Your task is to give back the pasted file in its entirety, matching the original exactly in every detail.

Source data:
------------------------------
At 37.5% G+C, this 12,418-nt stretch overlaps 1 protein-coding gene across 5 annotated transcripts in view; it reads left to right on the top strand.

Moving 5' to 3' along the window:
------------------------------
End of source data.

At 37.5% G+C, this 12,418-nt stretch overlaps 1 protein-coding gene across 5 annotated transcripts in view; it reads left to right on the top strand.

Moving 5' to 3' along the window: